Animal Liberation Orchestra Jam With a Sophisticated Approach

Charleston City Paper | November 22, 2005
"The band name is kind of a lighthearted name," says Animal Liberation Orchestra drummer David Brogan, 36. "It relates to liberating your inner animal, or your animal spirit, you know? We were all studying in a music department that had this tight, stuffy vibe to it. I think we wanted to come up with a name that countered that."

Animal Liberation Orchestra (a.k.a. ALO) first got together at the University of California Santa Barbara, where Brogan, keyboardist/singer/ukulele player Zach Gill, bassist/singer Steve Adams, and guitarist-singer Dan Lebowitz studied music. They started out as a large-scale jazz-fusion ensemble with a full horn section, and eventually pared down to a funk-based, songwriting quartet in 2002.

Brogan and his bandmates had already soaked up all sorts of West Coast/California music as young musicians -- from cool Brubeck jazz and Bakersfield-style country styles, to L.A. punk and hair metal to Cali-style hip-hop and rap -- all of which sneak into the band's live sound.

"I remember being impressed by the sounds of the Simon & Garfunkel records," says Brogan. "In junior high, I was definitely knocked out by Led Zeppelin and John Bonham's huge drum sound. I did get a lot of the early hip-hop, like Curtis Blow, Grandmaster Flash, Run-DMC. We were into all that and it's been a constant influence."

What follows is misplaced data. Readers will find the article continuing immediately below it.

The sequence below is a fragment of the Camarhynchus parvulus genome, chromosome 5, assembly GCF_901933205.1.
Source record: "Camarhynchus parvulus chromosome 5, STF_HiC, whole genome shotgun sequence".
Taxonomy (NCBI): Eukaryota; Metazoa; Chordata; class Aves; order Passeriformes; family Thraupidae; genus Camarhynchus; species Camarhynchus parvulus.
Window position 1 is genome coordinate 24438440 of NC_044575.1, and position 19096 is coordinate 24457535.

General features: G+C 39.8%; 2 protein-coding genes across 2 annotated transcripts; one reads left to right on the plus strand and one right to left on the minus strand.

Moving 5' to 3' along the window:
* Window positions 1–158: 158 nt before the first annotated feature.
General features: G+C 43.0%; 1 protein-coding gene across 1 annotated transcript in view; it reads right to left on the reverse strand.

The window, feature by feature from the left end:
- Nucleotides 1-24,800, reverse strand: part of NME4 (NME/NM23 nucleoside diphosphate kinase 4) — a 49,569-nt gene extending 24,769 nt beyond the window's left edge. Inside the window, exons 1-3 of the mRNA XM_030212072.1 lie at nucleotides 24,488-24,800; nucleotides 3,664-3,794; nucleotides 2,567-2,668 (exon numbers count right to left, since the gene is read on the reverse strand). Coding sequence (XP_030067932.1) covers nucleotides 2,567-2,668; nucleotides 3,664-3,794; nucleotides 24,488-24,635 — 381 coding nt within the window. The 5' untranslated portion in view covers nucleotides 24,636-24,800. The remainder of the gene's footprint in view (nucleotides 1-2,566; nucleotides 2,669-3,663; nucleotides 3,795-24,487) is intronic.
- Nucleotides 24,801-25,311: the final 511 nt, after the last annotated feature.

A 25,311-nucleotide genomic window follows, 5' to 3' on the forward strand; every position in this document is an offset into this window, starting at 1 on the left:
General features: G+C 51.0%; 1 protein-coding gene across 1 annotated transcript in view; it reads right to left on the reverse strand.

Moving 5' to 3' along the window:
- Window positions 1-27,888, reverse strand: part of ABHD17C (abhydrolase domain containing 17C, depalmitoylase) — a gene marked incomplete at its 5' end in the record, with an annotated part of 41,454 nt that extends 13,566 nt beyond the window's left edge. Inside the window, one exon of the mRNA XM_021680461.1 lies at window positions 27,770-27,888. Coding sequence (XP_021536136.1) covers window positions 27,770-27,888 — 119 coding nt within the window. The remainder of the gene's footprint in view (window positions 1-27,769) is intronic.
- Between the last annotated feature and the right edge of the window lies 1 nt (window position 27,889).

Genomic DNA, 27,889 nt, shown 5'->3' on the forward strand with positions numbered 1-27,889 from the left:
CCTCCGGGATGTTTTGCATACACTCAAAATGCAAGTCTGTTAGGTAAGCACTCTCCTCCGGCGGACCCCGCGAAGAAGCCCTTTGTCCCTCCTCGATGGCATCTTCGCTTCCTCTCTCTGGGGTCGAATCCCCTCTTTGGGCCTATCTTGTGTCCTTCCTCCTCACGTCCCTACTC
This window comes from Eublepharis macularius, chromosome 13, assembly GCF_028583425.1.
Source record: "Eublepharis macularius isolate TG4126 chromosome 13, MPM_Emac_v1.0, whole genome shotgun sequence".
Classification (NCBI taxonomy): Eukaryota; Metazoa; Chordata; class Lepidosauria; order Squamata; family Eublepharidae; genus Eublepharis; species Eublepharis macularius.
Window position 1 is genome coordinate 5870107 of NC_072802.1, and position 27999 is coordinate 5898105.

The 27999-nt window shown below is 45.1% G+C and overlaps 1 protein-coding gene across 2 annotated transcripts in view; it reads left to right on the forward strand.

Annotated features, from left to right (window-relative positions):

At UC-Santa Barbara, they sunk their teeth into as much music as they could find -- researching older albums and checking out current acts. As students, they concentrated on the techniques. As bandmates, they tried to explore their own big ideas.

"You know, I think there are left-brain musicians and right-brain musicians," says Brogan. "Some people need more structure, tend to play by the rules, and like things to be perfect and solid. Others are super-creative, right-brained, going for it, just learning rules to throw them out the window. Good modern music needs both."

This year, ALO officially signed to Brushfire Records and spent two months on the road with singer-songwriter (and Santa Barbara scene colleague) Jack Johnson, the label's co-founder. Gill sat in as Johnson's keyboardist during the '05 tour. ALO recently embarked on their own headlining tour across the U.S. in support of their forthcoming album, Fly Between Falls.

"The thing that is special about Fly Between Falls is that it is kind of an exercise in reinventing the band, using both old and new material as the building blocks," says Brogan.

"We are a band that jams, if you say jamming is like improvisation," he adds. "But the term 'jam band' loses meaning every day, because it's a name for a genre of music. But it's also a name for a growing music scene. I think better current terms might be 'jam base' bands, or 'Bonnaroo bands.' We definitely belong to those scenes, and we want to be accepted into other scenes, too."

Charleston City Paper

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